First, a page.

For agency people, when asked about their three top sources for social media education, expert blogs are also the most popular, at 76%. There has been a drop in event-based training: conferences and events have dropped by 6% to 41%; and seminars and roundtables have dropped in rating by 16% to 27%. Half of agency people require more education/insight around SEO (50%).
For 35% of agency staff, training in digital/social remains to be a small amount of their overall training, only around 25%.
Some of the other key findings of the report include:
- When asked why their brands are on social media, in-house leaders surveyed are now far less likely than ever to point to negative reasons such as being attacked on social media (6%) and responding to disgruntled employees (4%); while the biggest reasons are for general marketing purposes (94%), speeding awareness of what they do (67%), and as a customer service platform (56%).
- The mean percentage of marketing budgets spent on digital/ social media remains at 16%, the same as last year. Despite this, most (64%) expect their digital budget to grow in the next 12 months. Around 9% on average of any additional marketing investment is spent on social / digital, roughly equitable with last year, which was 11%.
- The report reveals that in-house investment in influencer (e.g. blogger) outreach/engagement has seen growth of 11% over the past two years – from 41% in 2013, to 50% in 2014, and to 52% in 2015.
- Meanwhile, investment in search engine optimisation (SEO) has dropped year-on-year from 67% in 2013, to 53% in 2015. Over the last two years, there has also been a significant and sustained reduction in marketing budget being spent on web design and build which is down by 24% (79% in 2013 and 55% in 2015). Both offerings appear to have become less of a standalone requirement.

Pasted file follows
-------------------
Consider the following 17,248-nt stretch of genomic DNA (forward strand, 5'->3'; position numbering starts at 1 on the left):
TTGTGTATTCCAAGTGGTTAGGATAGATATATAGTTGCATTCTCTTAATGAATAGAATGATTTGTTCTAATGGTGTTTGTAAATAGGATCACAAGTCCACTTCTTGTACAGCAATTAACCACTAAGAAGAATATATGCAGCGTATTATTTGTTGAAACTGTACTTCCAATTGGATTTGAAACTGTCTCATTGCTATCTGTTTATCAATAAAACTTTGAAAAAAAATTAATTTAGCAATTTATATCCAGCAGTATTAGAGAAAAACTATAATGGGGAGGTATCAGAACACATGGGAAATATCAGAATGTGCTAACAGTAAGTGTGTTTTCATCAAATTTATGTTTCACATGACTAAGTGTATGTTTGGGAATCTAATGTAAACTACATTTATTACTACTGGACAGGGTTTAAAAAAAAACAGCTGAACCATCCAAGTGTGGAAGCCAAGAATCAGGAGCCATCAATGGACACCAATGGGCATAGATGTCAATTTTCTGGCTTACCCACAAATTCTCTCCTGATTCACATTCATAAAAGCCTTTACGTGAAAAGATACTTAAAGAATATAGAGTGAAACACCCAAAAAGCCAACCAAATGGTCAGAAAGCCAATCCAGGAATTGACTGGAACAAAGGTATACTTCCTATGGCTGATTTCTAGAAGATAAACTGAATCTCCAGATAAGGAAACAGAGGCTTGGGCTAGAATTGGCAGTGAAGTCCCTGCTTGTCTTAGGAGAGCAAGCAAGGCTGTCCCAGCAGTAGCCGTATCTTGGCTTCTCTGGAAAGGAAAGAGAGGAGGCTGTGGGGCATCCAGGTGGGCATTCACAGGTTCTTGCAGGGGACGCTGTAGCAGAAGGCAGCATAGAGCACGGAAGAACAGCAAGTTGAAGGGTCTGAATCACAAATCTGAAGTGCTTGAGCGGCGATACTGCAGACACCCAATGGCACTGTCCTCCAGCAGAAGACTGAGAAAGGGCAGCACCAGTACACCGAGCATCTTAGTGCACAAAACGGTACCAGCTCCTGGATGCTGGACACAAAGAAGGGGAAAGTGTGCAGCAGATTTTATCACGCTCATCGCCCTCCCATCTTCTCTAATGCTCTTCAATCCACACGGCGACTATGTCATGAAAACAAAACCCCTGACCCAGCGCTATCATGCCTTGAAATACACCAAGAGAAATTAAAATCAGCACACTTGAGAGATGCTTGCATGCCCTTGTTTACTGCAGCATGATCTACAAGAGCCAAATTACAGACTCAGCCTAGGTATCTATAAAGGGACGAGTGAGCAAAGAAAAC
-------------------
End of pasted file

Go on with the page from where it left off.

YouGov partnered with PRCA to survey 280 agency and in-house PR professionals across business services, finance and banking, technology and telecoms, charities and NGOs, Government and other sectors. In-house respondents include directors of marketing/comms, heads of marketing/comms, head of press/PR. Agency respondents include CEOs, MDs, Partners and Directors.
All figures, unless otherwise stated, are from YouGov Plc. The total sample size in 2015 was 280 adults. Fieldwork was undertaken between 27th July and 14th August 2015. Total sample in 2014 was 228 adults, taken between 10th June and 9th July 2014. Total sample in 2013 was 136 adults, taken between 23rd September and 10th October 2013. The surveys were carried out online.
You can see the PRCA news release and full report on the PRCA website.
I am a member of the PRCA as well as being an elected member of the CIPR council and a founding member of the CIPR Social Media Panel. If you’d like to chat about some of the topics raised in this blog then please comment or get in touch directly.